Mathematical models are a critical part of evolutionary biology. Sometimes they are used to analyze data, sometimes they are used to make theoretical predictions, but in either case, they represent the purest expression of what biologists suppose about the relationship between the patterns they observe in the natural world and the processes that produce them. As a result, they are often at the core of the most important presentations of research in the scientific literature and at professional conferences. Unfortunately they also tend to be very abstract, and can be a stumbling point in those presentations*.
The conference Evolution 2012 has now been raging for three days, and the air is thick with fascinating models, and also incomprehensible ones, so I wanted to take a moment to highlight a couple of speakers who I felt presented a mathematical model in an exceptionally clear and excellent way.
First, Carl Boettiger, in his half hour talk “Detecting evolutionary regime shifts with comparative phylogenetics.” He spoke about developing a model to analyze trait data in a phylogenetic context to ask whether the evolution of the pharyngeal jaw in Labroid fishes freed them from the suction feeding habits of their ancestors and allowed a burst of morphological and ecological diversification in the group. This question, whether a “key innovation” can release a constraint and result in diversification is a long-standing one in evolution, and no explicit mathematical model capable of being applied to real data had been developed to address it. After explaining this, Boettiger launched into a comprehensive, clear explanation of the derivation of his model, what each of the terms meant and then proceeded to analyze it. Perhaps not surprisingly, he found that the pharyngeal jaw did indeed seem to serve as a key innovation, releasing a constraint and resulting in diversification. (Boettiger’s talk is, amazingly, already on-line if you want to check it out)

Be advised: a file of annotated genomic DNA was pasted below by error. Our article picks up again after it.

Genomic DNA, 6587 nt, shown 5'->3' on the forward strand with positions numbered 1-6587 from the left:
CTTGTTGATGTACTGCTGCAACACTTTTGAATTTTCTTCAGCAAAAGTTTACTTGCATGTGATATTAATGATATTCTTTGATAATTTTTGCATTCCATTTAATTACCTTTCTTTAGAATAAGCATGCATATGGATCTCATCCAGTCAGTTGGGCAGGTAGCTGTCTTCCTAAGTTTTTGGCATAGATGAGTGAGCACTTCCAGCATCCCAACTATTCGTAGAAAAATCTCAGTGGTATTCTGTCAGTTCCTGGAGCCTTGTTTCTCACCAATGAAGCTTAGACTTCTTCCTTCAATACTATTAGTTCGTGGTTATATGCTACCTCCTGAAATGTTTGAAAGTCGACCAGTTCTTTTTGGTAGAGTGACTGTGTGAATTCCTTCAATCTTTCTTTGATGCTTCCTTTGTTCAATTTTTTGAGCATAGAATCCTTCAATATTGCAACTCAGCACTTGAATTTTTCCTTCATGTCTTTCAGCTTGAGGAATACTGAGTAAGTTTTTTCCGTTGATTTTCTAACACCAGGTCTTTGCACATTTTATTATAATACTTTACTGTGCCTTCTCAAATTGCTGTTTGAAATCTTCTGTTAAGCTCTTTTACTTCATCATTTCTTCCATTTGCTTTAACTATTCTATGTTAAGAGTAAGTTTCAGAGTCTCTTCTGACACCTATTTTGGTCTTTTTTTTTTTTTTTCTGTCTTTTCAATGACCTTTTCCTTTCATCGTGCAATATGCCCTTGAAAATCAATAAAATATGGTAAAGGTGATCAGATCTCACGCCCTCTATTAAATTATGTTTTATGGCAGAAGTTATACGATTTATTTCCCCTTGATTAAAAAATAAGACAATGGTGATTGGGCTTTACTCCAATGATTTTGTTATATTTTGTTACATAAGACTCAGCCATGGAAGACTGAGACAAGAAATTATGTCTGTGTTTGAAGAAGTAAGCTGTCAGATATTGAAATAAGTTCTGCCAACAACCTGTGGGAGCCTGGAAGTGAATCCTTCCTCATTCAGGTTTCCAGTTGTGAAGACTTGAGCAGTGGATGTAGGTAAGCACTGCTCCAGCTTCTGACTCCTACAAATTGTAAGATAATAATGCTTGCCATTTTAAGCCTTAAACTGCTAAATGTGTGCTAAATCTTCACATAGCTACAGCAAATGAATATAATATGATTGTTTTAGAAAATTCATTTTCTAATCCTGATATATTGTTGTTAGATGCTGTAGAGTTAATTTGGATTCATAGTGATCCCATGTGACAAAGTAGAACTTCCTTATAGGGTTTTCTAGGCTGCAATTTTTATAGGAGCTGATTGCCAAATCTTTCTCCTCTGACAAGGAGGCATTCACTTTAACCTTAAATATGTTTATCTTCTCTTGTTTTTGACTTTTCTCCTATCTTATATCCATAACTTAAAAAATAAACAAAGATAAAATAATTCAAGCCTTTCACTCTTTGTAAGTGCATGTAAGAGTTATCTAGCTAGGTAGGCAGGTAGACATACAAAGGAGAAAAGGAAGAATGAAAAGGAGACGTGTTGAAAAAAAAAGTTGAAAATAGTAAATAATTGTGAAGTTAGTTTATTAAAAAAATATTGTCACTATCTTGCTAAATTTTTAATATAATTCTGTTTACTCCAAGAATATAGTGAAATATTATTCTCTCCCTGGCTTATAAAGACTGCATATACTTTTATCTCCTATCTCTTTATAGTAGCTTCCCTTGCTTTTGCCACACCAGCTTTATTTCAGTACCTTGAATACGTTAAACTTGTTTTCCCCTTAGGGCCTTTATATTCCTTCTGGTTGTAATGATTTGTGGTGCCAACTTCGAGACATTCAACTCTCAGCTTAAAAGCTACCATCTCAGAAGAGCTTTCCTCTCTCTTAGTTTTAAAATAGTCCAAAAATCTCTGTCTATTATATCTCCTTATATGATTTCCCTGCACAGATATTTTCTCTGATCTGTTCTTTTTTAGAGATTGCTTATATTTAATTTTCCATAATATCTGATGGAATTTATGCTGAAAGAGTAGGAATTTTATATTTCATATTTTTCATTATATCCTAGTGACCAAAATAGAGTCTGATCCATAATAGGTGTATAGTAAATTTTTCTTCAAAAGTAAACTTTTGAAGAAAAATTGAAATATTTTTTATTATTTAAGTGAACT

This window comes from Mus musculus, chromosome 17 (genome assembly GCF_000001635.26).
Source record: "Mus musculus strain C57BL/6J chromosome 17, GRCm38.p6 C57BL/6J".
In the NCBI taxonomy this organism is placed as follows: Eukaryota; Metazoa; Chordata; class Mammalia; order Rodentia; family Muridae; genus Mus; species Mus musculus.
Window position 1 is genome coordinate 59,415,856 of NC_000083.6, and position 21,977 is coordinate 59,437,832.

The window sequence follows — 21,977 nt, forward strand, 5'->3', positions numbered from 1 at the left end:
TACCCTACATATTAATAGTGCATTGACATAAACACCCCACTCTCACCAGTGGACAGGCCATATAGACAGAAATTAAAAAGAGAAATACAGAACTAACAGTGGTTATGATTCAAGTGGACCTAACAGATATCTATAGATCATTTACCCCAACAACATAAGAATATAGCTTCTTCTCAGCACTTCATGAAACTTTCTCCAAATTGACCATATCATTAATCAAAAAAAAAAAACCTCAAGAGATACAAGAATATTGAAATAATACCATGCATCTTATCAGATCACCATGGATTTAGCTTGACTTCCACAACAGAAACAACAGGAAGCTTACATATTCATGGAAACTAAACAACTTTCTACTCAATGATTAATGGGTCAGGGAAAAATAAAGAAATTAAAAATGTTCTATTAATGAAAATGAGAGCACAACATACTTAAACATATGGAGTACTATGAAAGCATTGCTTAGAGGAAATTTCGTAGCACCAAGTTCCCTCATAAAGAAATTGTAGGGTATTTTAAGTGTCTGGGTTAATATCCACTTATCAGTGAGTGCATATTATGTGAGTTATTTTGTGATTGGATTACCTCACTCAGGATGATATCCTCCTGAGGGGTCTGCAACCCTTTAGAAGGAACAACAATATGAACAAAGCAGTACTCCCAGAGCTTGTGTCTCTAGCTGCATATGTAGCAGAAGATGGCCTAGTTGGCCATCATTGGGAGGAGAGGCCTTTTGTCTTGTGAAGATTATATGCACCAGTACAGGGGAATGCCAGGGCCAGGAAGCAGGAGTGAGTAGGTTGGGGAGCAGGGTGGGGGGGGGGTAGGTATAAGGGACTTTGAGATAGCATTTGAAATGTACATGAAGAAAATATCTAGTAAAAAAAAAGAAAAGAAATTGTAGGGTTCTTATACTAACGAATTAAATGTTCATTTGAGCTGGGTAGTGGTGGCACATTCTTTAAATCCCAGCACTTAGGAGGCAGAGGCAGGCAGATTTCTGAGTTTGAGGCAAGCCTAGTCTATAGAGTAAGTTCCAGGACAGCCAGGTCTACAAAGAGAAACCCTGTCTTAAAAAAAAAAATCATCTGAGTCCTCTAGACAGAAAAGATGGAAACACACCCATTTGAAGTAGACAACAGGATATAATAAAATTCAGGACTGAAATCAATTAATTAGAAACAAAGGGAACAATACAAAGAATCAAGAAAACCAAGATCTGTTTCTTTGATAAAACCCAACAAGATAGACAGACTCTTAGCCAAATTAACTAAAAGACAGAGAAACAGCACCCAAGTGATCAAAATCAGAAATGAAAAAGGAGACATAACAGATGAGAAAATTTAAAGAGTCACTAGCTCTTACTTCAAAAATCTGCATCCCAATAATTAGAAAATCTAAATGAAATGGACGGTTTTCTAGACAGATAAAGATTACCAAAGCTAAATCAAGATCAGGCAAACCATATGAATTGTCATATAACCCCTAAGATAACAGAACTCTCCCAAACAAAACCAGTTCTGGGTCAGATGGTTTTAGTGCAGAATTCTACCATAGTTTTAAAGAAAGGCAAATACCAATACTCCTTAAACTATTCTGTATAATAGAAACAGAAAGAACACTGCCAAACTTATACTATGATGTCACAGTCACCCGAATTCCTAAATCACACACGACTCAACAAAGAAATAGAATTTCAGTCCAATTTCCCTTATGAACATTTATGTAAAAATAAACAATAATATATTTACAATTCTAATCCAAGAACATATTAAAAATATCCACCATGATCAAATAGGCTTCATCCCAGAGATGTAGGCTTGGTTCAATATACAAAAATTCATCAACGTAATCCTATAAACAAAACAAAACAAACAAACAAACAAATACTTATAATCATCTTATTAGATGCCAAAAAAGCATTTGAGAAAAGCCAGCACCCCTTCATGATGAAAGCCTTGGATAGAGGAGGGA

The second was Gideon Bradburd. Bradburd gave a 15 minute talk “A Bayesian method for estimating genetic differentiation due to isolation by geographic and ecological distance.” Identifying the factors that cause population divergence is a key task in evolution, ecology and conservation biology. One of the ways to go about doing this is to look for correlations between population genetic divergence and geographical or environmental factors. One of the typical ways that people have gone about doing that is by using a statistical method called a partial mantel test. Unfortunately, the partial Mantel test has some undesirable statistical properties that cause it to be misleading under some circumstances. Enter the new model. In just a few slides, Bradburd clearly explained the data required, the math behind how he models genetic divergence, and how the explanatory variables fit in. He then used the model to ask whether elevation influenced genetic divergence in the wild ancestor of corn, teosinte. He found that the model appeared to perform very well and give strong evidence that elevation was important.
Talks like these make the meetings fun to attend, and represent the kind of clarity I strive for in my own presentations.
*See the much discussed recent paper in PNAS (Fawcett and Higginson 2012), in which it is shown that the density of equations in a scientific publication has a negative impact on its citation rate.